Is the difference between digital natives and “digital immigrants” really as marked as you think?
Noel Lavery of IMImobile looks at how much digital behaviour actually differs between the generations – and what that means for contact centres.
If you’re worried about your contact centre’s ability to delight your Millennial customers, you’re not alone. Compared to past generations, Millennials are more exacting in their expectations, more certain of their needs and more aware of their (vastly increased) options. They are also better connected – so if you do get things wrong, word gets around quickly.
But are most of those things now also true about older generations?
Everyone has gone digital
It’s not just Millennials who have more options to choose from these days. And with ubiquitous access to the web, smartphone apps, and comparison sites, it’s not just Millennials who have more knowledge about their options than ever before – which is why switching brands has become a national hobby.
When it comes to the technologies that enable these behaviours, it is true that Millennials tend to jump on them earlier in the Hype Cycle. However, when a technology does break through to the mainstream (the so-called Plateau of Productivity) it is usually only because Baby Boomers and Generation Xers have also adopted them in large numbers.
Which means by the time a technology has enough users to be taken seriously as a channel for the contact centre, it’s not just Millennials who will be using it.
Digital preferences by generation
Let’s look briefly at exactly how different the digital preferences of Millennials really are to those of their parents and grandparents.
In a recent study commissioned by Time magazine, it was shown that Millennials switch devices (TV, tablet, phone, laptop) an average of 27 times every non-working hour. At first blush, this suggests it might be difficult to get and hold their attention. But actually, from the point of view of the contact centre, it’s great news as it gives you multiple ways of reaching them.
As for non-Millennials, the Time magazine study found that they too switched devices frequently, just a little less so – only 17 times per non-working hour. This is still a lot compared to just a decade or so ago.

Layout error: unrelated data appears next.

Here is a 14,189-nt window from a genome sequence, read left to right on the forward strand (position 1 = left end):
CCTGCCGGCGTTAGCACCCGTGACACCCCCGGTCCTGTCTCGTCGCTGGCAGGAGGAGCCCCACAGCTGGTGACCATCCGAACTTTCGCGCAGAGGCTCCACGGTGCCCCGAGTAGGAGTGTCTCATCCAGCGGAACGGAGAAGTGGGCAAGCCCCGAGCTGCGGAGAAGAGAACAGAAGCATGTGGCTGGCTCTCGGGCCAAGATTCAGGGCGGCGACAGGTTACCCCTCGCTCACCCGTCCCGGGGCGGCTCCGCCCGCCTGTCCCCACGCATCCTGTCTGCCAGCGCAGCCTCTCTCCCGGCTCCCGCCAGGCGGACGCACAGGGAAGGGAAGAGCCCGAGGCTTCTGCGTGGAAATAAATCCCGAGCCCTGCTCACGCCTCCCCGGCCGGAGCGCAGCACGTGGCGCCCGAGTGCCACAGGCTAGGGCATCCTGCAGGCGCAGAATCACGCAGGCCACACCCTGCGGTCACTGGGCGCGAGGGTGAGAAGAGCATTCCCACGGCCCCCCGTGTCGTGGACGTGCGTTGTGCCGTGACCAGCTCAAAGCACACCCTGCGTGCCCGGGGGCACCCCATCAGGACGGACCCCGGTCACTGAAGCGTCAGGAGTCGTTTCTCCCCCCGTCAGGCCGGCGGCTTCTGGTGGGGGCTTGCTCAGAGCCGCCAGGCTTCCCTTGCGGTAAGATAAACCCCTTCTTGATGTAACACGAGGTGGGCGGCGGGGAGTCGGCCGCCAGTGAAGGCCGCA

And it’s not just Millennials who show a preference for digital channels. For a report called “Maintaining the human touch in customer service”, contact centre outsourcer Echo surveyed 1,000 UK adults and found that 1 in 3 people over 65 “prefers to deal with businesses through digital channels including email, web self-serve, web chat, social media and mobile apps.” This is only 13% fewer than Millennials (46%).
Another recent survey, this time by Hubspot, shows that while Millennials expected brands to have a presence on at least three different social media platforms, even the over-60s expected them to be on two.
Across all age groups, according to a study by customer conversation expert Stephen Van Belleghem, 40% of people “prefer self-service to human contact” while “70% expect the company website to include a self-service application.”
In short, it seems that when we dig a little deeper, the expectations and demands of Millennials are not at all dissimilar to those of older generations.
To deliver, you need to be omnichannel
Multiple recent studies have shown that consumers from different generations share many of the same priorities when it comes to interacting with brands: speed of response, friendliness, first contact resolution, accuracy, and transparency.
What matters in 2017 are the content and quality of customer experiences delivered across multiple channels, and the efficiency of doing so, in terms of time, cost and resources.
Omnichannel customer service can answer both of these challenges, and gives a company four massive advantages over its competitors by allowing it to:
– Personalise messages, products, services, even prices in real-time based on customer data enhanced by analytics and modelling.
– Proactively engage customers to pre-empt customer service issues and create up-sell and cross-sell opportunities.
– Automate interactions, transactions and entire processes both from the customer’s side and in the company’s back office or supply chain using chatbots and other AI applications.
– Communicate over multiple digital channels at the customer’s demand while ensuring consistency and fluidity of experience.
So, the next time you hear someone say that Millennials are uniquely demanding, or that their use of multiple digital devices makes them difficult to engage with, tell them it’s not so.
If anything it’s easier – not to mention more cost-effective – to meet the needs of Millennials precisely because they hang out (digitally) in so many places and like self-service. To make sure you need to meet the needs of Millennials and your other customers, your contact centre needs to be enabled for omnichannel and automated self-service.
Noel Lavery – Business Development Director, IMImobile
Noel has over 25 years’ experience in the enterprise software industry. The last 14 have been focused on the contact centre space, understanding the challenges facing organisations that require a contact centre as part of their business and that need to strike a balance between efficiency and a positive customer experience.
Prior to IMImobile, Noel held direct and channel management positions at Aspect and Nuance software. He loves the outdoors and is a keen sailor.
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